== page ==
Depression Prevention and Self-Esteem Discussed During PSPI Symposium
Depression and high self-esteem are the two polar opposites of self-image, and two recent reports in the APS journal Psychological Science in the Public Interest looked at these two contradictory aspects of mental health. The findings were presented at the APS Annual Convention in Atlanta.
Depression is one of the most common and debilitating psychiatric disorders and is a leading cause of suicide. Most people who become depressed will have multiple episodes, and some depressions are chronic. Given the recurrent nature of the disorder, it is important not just to treat the acute episode, but also to protect against its return.
The November 2002 issue of PSPI, “Treatment and Prevention of Depression,” looked at the different treatments available for depression. The report’s lead author, Steven Hollon of Vanderbilt University, discussed the findings during the APS Annual Convention.
The report examined the effectiveness of several different types of treatments, including medication, interpersonal psychotherapy, cognitive behavior therapy, and family therapy. Hollon said his team’s analysis found, “good evidence that cognitive behavior therapy produces an enduring effect. People seem to learn something in treatment that serves them well after treatments are over.” He also said “Medications are clearly effective, good interventions, but [they] do little to reduce risk. They work as long as you keep taking them.”
The report concluded that the most effective long-term treatment for depression was a combination of medication and therapy intervention.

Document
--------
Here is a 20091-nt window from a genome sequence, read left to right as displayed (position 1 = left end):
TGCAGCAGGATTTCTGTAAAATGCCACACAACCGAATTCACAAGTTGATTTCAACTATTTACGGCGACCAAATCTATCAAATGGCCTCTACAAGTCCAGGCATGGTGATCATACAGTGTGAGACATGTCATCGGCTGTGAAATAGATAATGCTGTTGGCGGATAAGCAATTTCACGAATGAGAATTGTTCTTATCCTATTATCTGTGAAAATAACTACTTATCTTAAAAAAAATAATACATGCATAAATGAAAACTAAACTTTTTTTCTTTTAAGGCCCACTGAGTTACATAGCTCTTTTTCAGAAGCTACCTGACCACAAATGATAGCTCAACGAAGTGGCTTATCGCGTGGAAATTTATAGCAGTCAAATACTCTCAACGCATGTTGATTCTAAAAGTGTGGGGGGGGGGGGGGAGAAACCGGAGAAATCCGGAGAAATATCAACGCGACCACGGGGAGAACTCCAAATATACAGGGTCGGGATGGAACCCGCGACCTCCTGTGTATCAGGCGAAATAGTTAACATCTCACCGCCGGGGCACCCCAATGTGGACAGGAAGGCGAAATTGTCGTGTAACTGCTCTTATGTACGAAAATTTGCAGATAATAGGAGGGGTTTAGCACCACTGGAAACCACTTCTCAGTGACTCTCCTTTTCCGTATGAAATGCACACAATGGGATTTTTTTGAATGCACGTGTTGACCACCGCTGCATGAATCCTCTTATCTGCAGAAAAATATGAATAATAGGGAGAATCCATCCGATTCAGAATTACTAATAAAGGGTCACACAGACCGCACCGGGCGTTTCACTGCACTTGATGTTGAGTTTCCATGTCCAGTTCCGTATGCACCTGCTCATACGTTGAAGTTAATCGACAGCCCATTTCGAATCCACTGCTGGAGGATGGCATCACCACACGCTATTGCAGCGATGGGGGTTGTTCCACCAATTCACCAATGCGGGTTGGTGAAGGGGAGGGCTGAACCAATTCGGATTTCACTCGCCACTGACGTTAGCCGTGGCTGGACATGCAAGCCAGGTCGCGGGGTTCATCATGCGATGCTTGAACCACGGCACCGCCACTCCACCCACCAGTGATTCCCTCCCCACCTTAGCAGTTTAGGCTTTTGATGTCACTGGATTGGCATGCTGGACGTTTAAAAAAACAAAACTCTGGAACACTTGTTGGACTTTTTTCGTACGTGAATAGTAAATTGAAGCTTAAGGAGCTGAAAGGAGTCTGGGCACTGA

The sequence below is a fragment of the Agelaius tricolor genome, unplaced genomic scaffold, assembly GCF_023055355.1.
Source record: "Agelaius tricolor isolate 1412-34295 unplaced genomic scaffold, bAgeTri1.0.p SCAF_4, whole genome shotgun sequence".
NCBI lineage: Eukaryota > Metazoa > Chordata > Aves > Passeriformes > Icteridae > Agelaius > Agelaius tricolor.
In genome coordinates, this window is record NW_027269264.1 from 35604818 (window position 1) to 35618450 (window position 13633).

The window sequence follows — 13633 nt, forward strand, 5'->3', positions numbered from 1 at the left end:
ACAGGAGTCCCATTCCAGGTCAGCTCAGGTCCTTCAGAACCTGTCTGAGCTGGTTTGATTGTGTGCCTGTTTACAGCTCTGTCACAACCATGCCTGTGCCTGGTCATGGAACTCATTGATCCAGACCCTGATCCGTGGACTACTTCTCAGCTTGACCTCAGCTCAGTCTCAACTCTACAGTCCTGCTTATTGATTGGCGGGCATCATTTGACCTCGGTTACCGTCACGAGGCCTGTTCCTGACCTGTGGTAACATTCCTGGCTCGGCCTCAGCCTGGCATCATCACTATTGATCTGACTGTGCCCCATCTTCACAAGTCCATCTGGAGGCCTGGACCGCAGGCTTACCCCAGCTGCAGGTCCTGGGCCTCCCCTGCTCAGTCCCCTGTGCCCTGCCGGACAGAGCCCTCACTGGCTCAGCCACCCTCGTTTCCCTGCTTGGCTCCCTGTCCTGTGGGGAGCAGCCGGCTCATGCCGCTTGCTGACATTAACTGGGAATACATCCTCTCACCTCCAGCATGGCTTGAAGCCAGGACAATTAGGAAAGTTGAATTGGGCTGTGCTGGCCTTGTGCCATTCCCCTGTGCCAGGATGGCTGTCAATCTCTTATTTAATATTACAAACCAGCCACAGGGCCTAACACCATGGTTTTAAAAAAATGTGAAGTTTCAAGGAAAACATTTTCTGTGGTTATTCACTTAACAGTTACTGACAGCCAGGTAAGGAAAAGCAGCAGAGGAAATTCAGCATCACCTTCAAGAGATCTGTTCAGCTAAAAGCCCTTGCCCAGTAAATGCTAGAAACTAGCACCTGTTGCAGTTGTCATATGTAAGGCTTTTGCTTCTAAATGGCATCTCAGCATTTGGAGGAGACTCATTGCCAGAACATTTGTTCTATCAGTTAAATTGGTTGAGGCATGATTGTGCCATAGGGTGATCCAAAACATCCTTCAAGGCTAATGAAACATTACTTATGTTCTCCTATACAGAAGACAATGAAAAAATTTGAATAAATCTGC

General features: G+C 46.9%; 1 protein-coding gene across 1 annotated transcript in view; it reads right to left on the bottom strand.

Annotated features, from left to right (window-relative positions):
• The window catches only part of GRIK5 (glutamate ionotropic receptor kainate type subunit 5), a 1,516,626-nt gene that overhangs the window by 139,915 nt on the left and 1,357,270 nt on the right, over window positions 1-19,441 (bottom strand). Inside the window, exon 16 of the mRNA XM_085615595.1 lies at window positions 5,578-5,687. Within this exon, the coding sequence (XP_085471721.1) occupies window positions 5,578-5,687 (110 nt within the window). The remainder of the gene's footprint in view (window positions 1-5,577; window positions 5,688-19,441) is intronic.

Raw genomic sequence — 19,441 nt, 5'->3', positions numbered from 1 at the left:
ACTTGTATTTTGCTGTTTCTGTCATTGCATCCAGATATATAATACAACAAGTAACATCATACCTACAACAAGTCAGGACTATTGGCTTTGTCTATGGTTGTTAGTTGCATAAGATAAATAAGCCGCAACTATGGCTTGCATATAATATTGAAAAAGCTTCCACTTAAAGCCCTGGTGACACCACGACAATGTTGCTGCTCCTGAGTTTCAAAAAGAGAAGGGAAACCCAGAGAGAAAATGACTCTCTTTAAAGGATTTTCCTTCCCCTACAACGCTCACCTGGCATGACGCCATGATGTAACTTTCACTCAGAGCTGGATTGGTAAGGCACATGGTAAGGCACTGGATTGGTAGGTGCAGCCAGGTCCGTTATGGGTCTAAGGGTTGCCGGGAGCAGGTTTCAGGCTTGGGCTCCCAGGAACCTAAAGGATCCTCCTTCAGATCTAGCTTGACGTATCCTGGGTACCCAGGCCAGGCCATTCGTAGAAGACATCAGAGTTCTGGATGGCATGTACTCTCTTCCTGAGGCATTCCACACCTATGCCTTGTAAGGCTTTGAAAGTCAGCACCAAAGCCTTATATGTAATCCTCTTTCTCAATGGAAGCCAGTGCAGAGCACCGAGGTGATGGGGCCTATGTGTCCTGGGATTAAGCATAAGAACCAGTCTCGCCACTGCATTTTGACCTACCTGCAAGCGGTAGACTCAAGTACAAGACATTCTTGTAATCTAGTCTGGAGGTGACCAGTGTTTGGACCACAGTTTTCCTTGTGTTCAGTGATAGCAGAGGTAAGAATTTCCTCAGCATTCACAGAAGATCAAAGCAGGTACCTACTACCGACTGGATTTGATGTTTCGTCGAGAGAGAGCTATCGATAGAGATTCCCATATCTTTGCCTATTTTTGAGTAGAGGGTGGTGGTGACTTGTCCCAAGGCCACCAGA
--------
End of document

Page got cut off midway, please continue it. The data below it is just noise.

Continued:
The second PSPI report, from May 2003, looked at the possible benefits and drawbacks of high self-esteem. The report, “Does High Self-esteem Cause Better Performance, Interpersonal Success, Happiness, or Healthier Lifestyles?” questioned the long-held assumption that high self-esteem causes positive outcomes and benefits. The report took an objective scientific look at the effects of self-esteem on many outcomes and behaviors, including school performance, job performance, violence, happiness, childhood experimentation, and other areas where it has been generally assumed that increased self-esteem leads to achievement.
The report did not find the benefits of high self-esteem that people had assumed. They discovered that “efforts to boost the self-esteem of pupils have not been shown to improve academic performance and may sometimes be counterproductive.” The report’s lead author, Roy F. Baumeister, of Florida State University, said, “There are benefits of self-esteem and they fall within two categories. One is that people with high self-esteem seem to have high initiative. And second, high self-esteem operates as a stock of good feelings. Beyond that, however, there is very little sign that self-esteem plays a causal role in producing any sort of positive sign.”
The authors of the report concluded, “We have not found evidence that boosting self-esteem causes benefits…Our findings do not support continued widespread efforts to boost self-esteem in the hope that it will by itself foster improved outcomes.”
Baumeister concluded the talk with some new directions for research. “What I think researchers are beginning to do, and I would encourage people to do that more, not simply take high self-esteem as your focus group but look at narcissism, look at the stability of self-esteem, and look at other things that may cut large pie of self-esteem into smaller slices, which may be more meaningful and will ultimately produce more significant results and more positive outcomes.”
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